Sunday, August 30, 2015

a little trapped

Our littles go to bed very early. Shep still goes down around 6:30, with B&F following at 7:30. While Ellis doesn't have a strict bedtime just yet, in no time he will be joining the early bird crew as well. It works for us. All of our babies are excellent sleepers. We are thankful for their 11-12 hour nights, and I know that giving them the rest they need is important. An early bedtime works well for them, so it works for our family. And we all just do what works for our family.

But lately, if I'm honest, I've been feeling a little trapped. An early bedtime for them means an early end to each evening for us. For them to be in bed, at least one parent must be home. Four years of making sure to be home around 6:00 pm with probably four more to go sometimes feels a bit stifling. I feel like they are missing we are missing out. This Saturday, for instance, we went to a hot air balloon festival and had to leave before any of the balloons were even blown up. They saw the baskets but no balloons. I felt so bad. I worried they were sad to miss it, sad to see no big balloons. But y'all, today they told us the festival was their favorite part of the weekend. Of course it was. They loved seeing the baskets and eating hot dogs and snow cones. You see, they never really feel like they are missing out because they start with zero expectations. And they actually love going to bed. They love resting.

So we shall continue trapping ourselves in the house when most people are just starting their evening. The routine will continue to prevail in favor of our rested, ready-to-greet-the-morning children. And maybe one day in the not so distant future our littles will be ready for a late night adventure, and perhaps even see what the sky looks like when it is truly dark outside.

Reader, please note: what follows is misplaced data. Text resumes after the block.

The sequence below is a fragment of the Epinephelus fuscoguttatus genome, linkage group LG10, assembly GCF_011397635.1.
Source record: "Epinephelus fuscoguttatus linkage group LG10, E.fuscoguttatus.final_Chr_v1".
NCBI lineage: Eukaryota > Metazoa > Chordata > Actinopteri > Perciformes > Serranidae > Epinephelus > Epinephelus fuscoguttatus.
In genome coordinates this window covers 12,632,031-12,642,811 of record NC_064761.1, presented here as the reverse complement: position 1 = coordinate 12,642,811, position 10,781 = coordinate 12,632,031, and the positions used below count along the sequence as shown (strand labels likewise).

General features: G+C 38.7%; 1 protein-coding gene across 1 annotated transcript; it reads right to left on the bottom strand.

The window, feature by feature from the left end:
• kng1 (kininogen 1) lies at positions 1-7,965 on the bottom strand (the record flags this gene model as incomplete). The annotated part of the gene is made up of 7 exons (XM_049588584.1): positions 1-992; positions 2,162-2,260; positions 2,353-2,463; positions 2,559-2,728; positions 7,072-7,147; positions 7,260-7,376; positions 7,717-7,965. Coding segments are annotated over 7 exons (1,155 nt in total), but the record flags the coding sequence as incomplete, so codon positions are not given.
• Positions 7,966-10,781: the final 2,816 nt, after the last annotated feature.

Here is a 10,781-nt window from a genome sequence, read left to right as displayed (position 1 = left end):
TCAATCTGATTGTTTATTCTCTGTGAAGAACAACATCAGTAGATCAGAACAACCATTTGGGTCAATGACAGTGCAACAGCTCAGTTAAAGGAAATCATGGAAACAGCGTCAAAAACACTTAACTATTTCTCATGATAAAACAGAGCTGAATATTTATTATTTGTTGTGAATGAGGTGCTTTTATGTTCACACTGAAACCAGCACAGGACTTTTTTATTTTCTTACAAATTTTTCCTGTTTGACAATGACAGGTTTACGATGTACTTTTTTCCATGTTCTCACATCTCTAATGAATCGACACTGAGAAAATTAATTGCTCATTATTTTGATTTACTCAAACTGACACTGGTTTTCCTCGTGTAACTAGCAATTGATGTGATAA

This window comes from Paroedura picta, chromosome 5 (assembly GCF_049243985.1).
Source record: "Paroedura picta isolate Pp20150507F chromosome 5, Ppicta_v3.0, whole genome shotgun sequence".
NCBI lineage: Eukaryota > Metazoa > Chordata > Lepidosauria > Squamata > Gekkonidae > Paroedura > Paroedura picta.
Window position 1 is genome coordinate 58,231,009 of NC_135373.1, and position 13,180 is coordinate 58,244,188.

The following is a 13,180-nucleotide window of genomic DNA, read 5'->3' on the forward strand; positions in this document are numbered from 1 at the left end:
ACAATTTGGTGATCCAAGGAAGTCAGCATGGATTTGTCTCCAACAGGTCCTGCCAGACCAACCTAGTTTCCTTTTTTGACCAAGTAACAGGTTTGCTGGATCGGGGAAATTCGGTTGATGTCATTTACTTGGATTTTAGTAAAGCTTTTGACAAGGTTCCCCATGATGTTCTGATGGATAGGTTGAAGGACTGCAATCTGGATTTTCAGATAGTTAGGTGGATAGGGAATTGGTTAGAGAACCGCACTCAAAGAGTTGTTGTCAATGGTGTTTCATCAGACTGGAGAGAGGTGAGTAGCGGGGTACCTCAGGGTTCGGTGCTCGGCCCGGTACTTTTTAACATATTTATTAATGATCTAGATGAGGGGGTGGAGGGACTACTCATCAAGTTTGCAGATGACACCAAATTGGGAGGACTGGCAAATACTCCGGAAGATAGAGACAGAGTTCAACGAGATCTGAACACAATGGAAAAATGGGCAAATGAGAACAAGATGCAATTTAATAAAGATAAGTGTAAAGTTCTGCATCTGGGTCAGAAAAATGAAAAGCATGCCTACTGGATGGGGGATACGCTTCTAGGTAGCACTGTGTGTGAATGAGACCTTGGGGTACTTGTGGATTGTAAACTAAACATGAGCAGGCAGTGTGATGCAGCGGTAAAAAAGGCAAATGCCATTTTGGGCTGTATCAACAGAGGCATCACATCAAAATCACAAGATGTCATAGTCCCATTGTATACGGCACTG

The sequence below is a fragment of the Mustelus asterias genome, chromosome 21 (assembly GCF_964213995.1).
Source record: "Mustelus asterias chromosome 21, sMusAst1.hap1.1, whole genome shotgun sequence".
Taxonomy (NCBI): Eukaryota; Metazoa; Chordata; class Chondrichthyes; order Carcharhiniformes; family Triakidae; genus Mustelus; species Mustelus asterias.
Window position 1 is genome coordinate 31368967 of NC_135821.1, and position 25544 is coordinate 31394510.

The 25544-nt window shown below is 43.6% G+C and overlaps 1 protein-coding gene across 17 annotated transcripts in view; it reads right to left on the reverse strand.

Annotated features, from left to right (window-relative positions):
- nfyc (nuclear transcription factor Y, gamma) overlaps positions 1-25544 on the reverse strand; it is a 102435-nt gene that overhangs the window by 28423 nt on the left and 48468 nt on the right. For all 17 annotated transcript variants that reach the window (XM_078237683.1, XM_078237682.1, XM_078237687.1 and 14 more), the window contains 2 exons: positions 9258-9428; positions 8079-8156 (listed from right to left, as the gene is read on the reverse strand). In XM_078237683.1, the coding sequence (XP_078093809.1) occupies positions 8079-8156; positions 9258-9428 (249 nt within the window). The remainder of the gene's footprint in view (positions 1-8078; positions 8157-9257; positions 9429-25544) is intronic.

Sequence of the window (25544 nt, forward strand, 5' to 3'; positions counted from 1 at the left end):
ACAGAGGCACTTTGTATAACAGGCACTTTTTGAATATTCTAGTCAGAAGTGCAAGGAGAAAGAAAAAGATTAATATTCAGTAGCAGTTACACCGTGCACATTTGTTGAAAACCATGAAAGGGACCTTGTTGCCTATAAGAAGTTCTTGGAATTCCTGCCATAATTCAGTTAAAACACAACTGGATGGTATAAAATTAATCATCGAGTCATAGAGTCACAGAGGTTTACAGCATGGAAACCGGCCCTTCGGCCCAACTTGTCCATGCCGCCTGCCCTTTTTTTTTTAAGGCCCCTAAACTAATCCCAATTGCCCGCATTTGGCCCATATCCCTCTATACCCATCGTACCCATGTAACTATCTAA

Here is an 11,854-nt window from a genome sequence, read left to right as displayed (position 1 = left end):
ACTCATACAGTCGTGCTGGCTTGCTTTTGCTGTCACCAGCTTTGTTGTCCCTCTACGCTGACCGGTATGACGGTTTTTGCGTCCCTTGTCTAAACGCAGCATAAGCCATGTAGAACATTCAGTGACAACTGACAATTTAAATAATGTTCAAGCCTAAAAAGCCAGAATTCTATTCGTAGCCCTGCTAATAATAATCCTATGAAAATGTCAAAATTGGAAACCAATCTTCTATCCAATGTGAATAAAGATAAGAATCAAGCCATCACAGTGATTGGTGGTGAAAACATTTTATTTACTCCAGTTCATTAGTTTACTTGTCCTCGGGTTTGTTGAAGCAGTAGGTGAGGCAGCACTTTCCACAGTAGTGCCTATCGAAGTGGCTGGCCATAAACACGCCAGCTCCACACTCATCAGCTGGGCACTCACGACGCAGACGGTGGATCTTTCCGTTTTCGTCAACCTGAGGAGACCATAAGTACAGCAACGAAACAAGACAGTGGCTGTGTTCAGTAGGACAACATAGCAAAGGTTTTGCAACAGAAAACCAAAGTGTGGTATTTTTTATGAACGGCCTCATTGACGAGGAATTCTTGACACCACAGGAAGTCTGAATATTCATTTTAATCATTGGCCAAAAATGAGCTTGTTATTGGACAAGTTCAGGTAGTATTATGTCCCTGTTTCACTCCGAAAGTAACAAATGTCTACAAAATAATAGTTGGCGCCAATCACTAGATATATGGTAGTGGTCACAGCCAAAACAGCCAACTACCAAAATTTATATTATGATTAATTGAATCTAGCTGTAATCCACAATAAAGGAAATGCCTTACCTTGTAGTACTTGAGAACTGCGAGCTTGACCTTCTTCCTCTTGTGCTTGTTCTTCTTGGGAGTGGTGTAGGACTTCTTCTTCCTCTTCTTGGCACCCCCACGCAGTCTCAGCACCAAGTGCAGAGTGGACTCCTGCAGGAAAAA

This happened after leaving the festival. The twins asked to cuddle on the couch, which then turned into a little photo booth action. That's one perfect way to feel a little better about being "trapped."

Friday, August 28, 2015


Barnes and Frances,

A few days ago you turned four. Four. I keep saying it to myself, and yet it still doesn't seem real. How can my tiny babies be four? But it is real. You are definitely four, and in spite of the shock of that number, I am loving sharing this age with you.

You are funny, precocious, giving, kind, energetic, playful, and generally a blast to be around. The days that once always felt long now have a different feel to them, as you keep our whole family busy and entertained. Just today I was thinking about your baby days, when I would literally go a whole day without truly talking to anyone. Now we talk all day long...there is barely a quiet moment between your stories, questions, songs and games.

You are both such sweet siblings. To baby Ellis, you are gentle and helpful. To Shepherd, you are (mostly) patient and inclusive. And to each other, you are best friends. Soulmates. Two parts of the same whole.

Barnes, your imagination is incredible. I can never guess what you will come up with next. Your first and favorite joke is: "Knock knock, who's there, don't cry it's Easter." You say every part, and sometimes you and Frances insert a different phrase or word for Easter. You truly crack yourself up. B, your feelings are so big. When you love, it's giant...when you hurt, it's giant. I love your sensitive spirit and pray that we can foster that as you grow. You give the best hugs in the world--you wrap your whole body, arms and legs, as tight as possible around me and I just melt. Your smile is infectious. When you play and build, you are so very meticulous. I love seeing the zoos and houses and libraries and restaurants and fire stations you create. You have grand plans in your head and work so hard to see them come to fruition.